Is not practical concept as too many people don’t know how to assess intrinsic value.
WB would never buy Tsla based on “intrinsic value” analysis. So take this with a grain of salt.
He did invest in BYD though… I wonder how that investment fared…
Well, on his defense, I don’t think he invests in a $1 million company but in the $1B+ ones.
Hanera, that’s what the report says, not an easy concept, but worthy of studying since he found his niche in that strategy.
He likes insurance companies though, the reinsurance companies are his prime objective. Lots of money to be made in reinsurance.
I have studied many books written by Graham and WB. Then I realize I can’t use most of their computations because I mostly interested in growth stocks like tech stocks. Also, I realize Graham live in a depression era, and those metrics are not practical now i.e. no stocks would meet those metrics in today’s market. The concept of margin of safety is good, however don’t have to be implemented using intrinsic value comparison (scary word). Harriet’s rule to buy at 52-week low is a good example of adopting a margin of safety without using intrinsic value. IMHO, the book common stocks uncommon profit by fisher is more appropriate for growth investors.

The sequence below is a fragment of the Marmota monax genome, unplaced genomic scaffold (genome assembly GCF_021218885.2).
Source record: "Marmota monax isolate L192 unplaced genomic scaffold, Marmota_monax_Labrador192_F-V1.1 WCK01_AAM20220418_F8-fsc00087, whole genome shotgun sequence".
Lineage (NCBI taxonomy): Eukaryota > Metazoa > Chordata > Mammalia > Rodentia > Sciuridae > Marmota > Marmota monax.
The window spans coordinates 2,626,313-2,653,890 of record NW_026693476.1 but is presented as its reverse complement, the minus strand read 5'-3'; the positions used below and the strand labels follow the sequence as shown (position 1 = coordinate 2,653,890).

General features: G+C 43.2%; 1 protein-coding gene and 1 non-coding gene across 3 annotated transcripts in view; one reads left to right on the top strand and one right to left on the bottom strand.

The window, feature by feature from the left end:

You are a smart man!
Well, he is not alone in that strategy. He may know the principles, but he may be relying on the expertise of good financial advisors. Which most everybody in the US can’t afford. Unless they want to pay $200K a day for the advice.